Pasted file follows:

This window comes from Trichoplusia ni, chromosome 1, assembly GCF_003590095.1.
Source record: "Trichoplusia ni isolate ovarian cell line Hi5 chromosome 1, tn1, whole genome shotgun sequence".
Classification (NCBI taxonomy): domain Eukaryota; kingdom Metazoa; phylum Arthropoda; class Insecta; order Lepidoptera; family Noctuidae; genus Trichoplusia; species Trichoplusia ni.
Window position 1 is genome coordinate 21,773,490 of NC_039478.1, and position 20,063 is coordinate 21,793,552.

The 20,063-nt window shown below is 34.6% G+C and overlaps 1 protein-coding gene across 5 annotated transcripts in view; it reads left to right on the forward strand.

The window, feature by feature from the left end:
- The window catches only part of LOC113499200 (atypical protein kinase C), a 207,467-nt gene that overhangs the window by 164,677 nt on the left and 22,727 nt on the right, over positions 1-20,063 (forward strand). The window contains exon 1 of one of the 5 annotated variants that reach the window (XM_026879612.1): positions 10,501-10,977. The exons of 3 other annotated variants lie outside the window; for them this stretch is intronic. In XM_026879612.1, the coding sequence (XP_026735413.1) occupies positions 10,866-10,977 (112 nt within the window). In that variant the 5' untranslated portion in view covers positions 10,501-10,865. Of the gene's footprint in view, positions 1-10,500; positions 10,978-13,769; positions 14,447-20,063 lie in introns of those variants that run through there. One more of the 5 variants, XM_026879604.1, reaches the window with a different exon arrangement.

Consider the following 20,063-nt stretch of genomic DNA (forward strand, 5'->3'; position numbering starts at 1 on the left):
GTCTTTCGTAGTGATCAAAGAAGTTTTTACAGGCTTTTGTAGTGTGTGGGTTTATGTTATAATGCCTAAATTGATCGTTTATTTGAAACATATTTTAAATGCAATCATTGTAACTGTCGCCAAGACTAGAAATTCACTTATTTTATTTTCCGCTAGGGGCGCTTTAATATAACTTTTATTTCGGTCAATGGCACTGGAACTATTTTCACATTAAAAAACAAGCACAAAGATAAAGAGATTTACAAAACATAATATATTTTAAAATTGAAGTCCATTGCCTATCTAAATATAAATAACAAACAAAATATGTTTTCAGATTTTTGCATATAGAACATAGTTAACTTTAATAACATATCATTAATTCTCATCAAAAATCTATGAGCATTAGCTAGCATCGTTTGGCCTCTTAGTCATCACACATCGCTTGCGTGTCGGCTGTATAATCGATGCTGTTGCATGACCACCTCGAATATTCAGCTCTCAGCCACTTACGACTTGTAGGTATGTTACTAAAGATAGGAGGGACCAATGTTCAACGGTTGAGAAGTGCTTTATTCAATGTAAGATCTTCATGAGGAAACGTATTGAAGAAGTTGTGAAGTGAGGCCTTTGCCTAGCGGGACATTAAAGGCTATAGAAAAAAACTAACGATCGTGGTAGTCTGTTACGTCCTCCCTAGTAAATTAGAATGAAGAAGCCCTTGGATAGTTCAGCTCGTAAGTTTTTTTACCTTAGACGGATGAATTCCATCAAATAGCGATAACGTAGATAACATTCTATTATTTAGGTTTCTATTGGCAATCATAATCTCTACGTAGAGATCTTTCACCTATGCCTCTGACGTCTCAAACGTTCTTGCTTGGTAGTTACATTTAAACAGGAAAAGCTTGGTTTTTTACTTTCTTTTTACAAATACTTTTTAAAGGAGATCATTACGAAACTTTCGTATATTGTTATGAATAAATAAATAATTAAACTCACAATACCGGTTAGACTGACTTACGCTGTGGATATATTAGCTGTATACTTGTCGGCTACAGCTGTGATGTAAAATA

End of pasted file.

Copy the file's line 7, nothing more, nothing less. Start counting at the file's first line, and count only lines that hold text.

- The window catches only part of LOC113499200 (atypical protein kinase C), a 207,467-nt gene that overhangs the window by 164,677 nt on the left and 22,727 nt on the right, over positions 1-20,063 (forward strand). The window contains exon 1 of one of the 5 annotated variants that reach the window (XM_026879612.1): positions 10,501-10,977. The exons of 3 other annotated variants lie outside the window; for them this stretch is intronic. In XM_026879612.1, the coding sequence (XP_026735413.1) occupies positions 10,866-10,977 (112 nt within the window). In that variant the 5' untranslated portion in view covers positions 10,501-10,865. Of the gene's footprint in view, positions 1-10,500; positions 10,978-13,769; positions 14,447-20,063 lie in introns of those variants that run through there. One more of the 5 variants, XM_026879604.1, reaches the window with a different exon arrangement.